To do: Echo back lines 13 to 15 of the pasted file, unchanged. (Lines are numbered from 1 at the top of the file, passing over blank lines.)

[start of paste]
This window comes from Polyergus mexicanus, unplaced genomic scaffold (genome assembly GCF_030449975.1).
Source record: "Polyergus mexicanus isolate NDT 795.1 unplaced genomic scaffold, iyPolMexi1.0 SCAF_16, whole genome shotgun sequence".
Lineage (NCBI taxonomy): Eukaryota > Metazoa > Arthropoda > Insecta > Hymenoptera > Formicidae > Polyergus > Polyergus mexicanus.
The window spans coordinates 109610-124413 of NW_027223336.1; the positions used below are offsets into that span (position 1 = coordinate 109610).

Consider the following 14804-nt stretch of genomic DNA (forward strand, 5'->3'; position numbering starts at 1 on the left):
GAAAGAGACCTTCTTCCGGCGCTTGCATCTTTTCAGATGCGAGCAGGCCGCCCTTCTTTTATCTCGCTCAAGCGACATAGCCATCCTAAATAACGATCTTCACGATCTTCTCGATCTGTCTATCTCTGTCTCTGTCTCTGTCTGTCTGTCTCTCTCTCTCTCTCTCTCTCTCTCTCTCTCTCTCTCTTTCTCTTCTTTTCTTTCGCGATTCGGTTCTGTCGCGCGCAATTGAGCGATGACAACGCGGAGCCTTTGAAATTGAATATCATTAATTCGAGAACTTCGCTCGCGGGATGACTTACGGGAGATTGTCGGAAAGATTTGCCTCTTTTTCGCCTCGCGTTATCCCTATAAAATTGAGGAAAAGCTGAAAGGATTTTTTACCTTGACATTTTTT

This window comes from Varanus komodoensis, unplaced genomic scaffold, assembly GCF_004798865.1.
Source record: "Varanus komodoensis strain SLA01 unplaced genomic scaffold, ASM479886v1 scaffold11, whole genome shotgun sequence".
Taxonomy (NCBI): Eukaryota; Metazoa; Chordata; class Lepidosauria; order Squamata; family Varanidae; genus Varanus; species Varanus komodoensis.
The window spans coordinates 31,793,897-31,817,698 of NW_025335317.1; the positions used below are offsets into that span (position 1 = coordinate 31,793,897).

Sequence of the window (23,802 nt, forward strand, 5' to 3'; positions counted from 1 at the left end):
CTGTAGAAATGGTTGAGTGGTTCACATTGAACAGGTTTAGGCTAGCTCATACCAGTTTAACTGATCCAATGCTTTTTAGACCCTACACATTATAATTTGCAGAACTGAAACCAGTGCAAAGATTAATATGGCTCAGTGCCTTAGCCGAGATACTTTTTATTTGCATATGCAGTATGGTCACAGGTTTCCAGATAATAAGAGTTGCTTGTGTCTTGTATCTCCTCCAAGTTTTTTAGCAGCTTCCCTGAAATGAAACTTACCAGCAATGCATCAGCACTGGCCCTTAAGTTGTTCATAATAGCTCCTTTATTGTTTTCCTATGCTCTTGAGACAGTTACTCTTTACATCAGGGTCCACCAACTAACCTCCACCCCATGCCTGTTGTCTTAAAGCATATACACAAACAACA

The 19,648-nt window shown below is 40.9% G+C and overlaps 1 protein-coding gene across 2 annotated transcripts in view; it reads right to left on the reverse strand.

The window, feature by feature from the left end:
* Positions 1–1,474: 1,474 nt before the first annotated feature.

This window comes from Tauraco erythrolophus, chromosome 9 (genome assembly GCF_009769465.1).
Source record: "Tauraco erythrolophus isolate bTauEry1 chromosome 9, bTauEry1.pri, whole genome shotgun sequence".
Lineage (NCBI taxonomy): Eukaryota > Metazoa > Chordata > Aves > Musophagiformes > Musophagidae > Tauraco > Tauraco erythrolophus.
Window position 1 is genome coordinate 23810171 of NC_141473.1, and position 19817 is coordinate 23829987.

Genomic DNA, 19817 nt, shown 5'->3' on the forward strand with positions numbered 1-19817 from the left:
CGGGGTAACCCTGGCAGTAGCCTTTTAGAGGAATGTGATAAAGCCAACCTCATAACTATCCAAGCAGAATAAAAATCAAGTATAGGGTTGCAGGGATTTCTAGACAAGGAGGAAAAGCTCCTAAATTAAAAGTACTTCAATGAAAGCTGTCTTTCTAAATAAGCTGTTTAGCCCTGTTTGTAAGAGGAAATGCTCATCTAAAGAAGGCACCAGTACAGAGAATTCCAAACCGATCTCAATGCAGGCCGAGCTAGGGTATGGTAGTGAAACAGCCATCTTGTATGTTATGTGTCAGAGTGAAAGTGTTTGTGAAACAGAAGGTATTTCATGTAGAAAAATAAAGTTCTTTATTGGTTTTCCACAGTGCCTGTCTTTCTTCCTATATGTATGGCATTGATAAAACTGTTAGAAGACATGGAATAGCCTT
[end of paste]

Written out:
The 19,648-nt window shown below is 40.9% G+C and overlaps 1 protein-coding gene across 2 annotated transcripts in view; it reads right to left on the reverse strand.

The window, feature by feature from the left end:
* Positions 1–1,474: 1,474 nt before the first annotated feature.